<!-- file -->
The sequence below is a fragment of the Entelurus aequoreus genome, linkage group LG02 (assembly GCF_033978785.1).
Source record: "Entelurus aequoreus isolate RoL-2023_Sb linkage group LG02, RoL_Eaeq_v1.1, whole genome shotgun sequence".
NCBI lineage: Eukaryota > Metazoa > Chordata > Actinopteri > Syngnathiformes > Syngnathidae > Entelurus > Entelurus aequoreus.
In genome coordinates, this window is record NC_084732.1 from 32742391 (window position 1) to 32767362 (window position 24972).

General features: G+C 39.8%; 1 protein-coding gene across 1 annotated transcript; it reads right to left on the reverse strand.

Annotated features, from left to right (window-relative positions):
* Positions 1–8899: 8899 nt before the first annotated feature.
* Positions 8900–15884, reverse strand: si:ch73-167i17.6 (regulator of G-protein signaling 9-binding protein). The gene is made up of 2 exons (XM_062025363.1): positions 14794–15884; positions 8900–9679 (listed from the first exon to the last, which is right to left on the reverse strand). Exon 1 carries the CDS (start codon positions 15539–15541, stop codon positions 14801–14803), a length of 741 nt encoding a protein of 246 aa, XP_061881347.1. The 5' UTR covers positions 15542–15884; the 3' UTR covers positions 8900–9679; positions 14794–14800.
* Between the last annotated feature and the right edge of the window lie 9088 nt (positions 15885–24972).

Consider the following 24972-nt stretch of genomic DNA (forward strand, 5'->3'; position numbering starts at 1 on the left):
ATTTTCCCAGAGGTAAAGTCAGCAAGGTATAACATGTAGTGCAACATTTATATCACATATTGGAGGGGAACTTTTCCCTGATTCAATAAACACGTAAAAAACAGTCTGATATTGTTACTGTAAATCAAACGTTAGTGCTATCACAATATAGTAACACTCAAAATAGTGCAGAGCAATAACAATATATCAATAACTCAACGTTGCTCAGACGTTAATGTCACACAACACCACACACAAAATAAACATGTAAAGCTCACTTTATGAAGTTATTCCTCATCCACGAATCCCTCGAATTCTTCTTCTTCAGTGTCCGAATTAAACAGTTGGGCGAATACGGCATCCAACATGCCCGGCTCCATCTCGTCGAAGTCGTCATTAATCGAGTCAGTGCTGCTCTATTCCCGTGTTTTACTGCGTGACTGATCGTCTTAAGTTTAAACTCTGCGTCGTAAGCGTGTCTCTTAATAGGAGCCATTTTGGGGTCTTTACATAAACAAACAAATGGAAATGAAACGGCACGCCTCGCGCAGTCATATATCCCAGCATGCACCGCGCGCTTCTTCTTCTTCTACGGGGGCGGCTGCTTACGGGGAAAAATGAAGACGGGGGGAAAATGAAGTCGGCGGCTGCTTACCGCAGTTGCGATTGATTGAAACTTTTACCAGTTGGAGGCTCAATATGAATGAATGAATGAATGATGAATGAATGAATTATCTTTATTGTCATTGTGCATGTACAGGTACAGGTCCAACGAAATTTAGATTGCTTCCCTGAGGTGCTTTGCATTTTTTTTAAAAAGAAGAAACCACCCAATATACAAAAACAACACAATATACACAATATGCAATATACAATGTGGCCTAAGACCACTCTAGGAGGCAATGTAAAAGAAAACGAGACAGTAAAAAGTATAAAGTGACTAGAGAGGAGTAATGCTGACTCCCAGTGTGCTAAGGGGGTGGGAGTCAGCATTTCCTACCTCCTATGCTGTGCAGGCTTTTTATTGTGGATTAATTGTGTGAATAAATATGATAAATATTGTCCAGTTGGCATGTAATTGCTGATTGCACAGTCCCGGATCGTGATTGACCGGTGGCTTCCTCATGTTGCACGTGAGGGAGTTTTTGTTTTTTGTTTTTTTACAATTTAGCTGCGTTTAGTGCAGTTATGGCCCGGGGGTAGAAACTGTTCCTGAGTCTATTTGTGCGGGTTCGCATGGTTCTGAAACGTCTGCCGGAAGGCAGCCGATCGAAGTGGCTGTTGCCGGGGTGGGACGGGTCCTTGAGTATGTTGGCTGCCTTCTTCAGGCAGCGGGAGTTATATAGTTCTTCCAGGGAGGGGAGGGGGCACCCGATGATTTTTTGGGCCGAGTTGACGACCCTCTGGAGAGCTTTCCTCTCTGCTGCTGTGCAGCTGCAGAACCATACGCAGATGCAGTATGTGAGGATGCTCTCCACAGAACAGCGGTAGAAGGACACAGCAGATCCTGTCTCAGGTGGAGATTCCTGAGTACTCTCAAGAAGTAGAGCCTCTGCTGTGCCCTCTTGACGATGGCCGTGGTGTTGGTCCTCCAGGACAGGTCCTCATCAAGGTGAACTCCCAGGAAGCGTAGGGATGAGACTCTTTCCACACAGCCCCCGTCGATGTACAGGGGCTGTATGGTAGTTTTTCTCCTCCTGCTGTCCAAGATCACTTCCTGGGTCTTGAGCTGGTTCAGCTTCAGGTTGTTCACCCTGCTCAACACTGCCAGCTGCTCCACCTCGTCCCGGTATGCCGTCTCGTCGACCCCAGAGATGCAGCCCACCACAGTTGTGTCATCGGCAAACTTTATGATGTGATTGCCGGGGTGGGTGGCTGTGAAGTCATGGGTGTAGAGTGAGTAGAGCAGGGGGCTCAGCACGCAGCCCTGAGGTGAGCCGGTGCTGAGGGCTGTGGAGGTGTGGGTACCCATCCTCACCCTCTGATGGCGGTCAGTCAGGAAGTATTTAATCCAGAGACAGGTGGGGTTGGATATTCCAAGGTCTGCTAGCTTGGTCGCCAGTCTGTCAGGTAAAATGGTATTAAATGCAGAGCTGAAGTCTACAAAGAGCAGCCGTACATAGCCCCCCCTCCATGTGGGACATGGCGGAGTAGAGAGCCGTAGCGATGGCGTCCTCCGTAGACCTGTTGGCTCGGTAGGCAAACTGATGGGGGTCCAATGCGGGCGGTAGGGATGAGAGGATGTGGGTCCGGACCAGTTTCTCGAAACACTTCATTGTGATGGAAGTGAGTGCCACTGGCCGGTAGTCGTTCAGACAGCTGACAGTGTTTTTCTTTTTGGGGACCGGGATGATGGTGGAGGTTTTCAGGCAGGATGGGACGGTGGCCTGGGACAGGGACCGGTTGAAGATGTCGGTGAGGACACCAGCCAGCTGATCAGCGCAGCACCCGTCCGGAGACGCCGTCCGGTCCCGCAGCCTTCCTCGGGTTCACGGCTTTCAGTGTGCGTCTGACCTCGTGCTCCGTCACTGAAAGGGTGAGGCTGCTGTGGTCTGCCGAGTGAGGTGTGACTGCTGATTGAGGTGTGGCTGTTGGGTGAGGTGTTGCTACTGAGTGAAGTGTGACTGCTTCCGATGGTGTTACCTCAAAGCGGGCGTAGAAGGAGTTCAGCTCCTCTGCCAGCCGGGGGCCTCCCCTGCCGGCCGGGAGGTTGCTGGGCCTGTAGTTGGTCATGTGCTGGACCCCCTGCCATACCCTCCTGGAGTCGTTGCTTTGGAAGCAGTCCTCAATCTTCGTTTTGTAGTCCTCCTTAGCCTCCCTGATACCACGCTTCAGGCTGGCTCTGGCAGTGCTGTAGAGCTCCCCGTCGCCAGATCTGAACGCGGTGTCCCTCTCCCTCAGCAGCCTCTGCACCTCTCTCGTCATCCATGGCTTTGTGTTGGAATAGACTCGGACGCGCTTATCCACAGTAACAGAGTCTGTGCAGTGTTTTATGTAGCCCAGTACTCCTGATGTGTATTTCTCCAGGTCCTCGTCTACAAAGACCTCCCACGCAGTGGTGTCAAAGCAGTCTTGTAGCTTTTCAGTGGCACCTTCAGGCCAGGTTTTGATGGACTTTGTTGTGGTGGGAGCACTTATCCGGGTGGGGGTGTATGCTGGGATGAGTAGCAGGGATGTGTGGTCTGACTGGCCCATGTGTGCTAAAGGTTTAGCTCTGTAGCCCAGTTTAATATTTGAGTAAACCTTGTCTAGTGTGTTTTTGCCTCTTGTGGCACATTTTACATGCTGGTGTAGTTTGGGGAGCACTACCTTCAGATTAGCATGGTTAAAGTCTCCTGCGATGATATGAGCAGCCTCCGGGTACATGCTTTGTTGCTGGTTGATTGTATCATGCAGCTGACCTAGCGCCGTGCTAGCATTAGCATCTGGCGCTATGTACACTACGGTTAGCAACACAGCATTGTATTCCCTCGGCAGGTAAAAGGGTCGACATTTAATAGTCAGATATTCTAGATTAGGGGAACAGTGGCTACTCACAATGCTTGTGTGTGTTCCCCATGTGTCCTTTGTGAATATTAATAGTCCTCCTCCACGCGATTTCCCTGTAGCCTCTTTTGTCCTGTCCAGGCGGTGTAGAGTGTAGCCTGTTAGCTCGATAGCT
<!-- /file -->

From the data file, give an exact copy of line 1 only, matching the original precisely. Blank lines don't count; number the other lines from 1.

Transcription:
The sequence below is a fragment of the Entelurus aequoreus genome, linkage group LG02 (assembly GCF_033978785.1).